Future of Artisan Foods in a Post-Corona environment?

Everything we thought we knew about our world has, of course, changed completely in the last 6 months. The day of ‘Lockdown’ for my own family came early on 24th February when my long awaited trip to Italy had to be cancelled because 3 people had died in Italy. At the time I was cross that 3 deaths in a country of 60 mill people could stop a small group of Artisan food producers from Northern Ireland visiting some small Artisan food producers in rural Northern Italy. But stop us it did! Meanwhile, at home, my 13 year old daughter was suddenly ill and needed looked after at home. So I was going nowhere, no cooking commercially, for weeks anyway. Little did I think then that it might be 174 days before my children would be back at school or I would have any time alone to concentrate on my own food business again.
I am interested to find out how much the Artisan food industry will have changed during down my time away from it. I am assuming that the tourism-side to the work will have died a sudden death, but perhaps it has potential for the green shoots of growth, that the Government so desperately want to see in any industry, with the growth of ‘Staycation’ tourism. I am assuming the days of the bus loads of foreign tourists are behind us, definitely for many years to come, but maybe UK and Irish locals will pick up those reins and make the most of the beautiful locations, the shops at these locations, and the tours and trips on offer where Artisan foods have a role to play.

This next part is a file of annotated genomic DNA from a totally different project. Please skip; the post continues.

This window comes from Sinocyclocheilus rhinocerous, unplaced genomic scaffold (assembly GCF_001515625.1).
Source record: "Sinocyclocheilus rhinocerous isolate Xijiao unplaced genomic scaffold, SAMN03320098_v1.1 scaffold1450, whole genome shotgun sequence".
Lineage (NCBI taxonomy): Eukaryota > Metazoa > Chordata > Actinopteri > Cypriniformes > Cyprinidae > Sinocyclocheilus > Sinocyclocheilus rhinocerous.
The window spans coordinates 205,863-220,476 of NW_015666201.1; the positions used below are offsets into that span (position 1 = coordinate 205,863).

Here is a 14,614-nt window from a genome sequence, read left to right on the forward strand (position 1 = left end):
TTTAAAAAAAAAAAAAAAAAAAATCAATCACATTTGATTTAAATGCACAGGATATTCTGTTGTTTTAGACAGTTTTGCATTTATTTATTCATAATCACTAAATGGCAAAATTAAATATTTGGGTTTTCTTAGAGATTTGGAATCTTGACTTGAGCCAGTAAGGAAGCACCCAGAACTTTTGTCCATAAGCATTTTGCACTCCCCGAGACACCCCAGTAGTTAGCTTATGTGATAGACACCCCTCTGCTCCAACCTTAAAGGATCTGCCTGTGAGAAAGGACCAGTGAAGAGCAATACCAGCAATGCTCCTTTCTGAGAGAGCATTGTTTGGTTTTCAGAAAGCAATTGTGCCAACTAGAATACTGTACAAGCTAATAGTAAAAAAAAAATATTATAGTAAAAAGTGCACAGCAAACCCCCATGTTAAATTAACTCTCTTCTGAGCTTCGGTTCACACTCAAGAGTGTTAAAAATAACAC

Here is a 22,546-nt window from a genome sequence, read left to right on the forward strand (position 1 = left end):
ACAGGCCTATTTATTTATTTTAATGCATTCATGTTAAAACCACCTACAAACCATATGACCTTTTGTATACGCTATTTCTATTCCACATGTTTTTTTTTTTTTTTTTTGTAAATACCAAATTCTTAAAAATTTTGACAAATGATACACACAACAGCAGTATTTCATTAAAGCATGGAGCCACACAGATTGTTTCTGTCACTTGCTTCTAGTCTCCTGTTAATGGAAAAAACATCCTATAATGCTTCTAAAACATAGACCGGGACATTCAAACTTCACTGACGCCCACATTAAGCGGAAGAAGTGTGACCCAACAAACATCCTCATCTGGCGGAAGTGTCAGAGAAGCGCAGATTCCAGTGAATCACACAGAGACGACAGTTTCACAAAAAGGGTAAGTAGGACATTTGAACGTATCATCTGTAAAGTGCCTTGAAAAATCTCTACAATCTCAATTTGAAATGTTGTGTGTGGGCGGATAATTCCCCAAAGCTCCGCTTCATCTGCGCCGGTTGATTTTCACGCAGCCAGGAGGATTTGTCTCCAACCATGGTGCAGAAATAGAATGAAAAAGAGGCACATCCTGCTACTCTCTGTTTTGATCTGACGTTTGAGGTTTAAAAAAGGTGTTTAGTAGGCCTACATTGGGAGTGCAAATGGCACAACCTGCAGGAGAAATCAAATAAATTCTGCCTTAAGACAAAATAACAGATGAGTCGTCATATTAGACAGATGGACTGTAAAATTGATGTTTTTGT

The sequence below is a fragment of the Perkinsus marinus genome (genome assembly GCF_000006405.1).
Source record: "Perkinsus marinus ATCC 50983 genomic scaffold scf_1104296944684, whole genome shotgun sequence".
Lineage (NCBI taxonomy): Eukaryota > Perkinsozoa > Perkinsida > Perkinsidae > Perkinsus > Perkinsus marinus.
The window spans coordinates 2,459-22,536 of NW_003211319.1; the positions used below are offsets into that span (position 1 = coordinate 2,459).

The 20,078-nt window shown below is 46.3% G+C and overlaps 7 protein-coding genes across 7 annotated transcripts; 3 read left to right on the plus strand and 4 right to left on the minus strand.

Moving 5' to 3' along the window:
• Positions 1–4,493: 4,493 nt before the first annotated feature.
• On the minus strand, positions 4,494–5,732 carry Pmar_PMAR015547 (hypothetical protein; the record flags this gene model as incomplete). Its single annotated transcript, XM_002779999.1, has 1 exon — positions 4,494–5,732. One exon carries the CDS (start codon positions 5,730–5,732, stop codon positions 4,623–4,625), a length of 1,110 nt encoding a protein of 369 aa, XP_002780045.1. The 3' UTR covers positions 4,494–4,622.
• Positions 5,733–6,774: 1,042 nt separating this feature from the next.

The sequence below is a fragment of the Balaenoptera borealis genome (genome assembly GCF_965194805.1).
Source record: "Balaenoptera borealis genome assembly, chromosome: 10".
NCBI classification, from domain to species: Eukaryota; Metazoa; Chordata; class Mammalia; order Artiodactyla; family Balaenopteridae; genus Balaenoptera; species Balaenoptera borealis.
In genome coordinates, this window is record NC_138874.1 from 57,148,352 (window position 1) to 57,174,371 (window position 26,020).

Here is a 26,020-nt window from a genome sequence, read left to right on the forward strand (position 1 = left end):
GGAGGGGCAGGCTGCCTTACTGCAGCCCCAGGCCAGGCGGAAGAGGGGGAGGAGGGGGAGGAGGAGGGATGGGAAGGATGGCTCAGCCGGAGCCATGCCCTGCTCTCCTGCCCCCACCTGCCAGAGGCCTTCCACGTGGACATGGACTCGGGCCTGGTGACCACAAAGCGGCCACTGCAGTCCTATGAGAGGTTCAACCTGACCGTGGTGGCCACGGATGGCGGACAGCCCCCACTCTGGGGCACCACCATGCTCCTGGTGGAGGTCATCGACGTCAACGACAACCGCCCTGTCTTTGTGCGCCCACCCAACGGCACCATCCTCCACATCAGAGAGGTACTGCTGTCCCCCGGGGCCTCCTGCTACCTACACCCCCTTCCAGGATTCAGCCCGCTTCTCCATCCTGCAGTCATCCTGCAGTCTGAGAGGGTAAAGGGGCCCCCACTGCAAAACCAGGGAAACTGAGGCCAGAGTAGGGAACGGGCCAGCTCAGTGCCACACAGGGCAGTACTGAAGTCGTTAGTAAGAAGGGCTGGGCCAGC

I was fascinated to learn that my local farm shop here in rural Dromore, Co Down (where I moved house to during lockdown) is now doing double the business on a Saturday that they were doing a year ago! This has lead to the owner having a growing confidence in supplying foods made locally by Artisan food producers. If the customers want them and keep coming back for more he is going to keep getting more and more local food in. The turning away from the major supermarkets for the weekly food shop as a result of the Covid-19 restrictions was a very unexpected result for the food retailers but I can see now how this will give a massive boost to the local Artisan Food industry and it has the potential to have a lasting improved impact on the food industry if the Artisan suppliers can meet demand over this winter when local lockdowns are very likely to take place again and customers will likely feel safer in smaller shops than with many customers in the major supermarkets.
I am very hopeful that as an industry, albeit a small industry but an important one, we can all pull together and show that we are made of strong stuff and get going with feeding our people great local foods.

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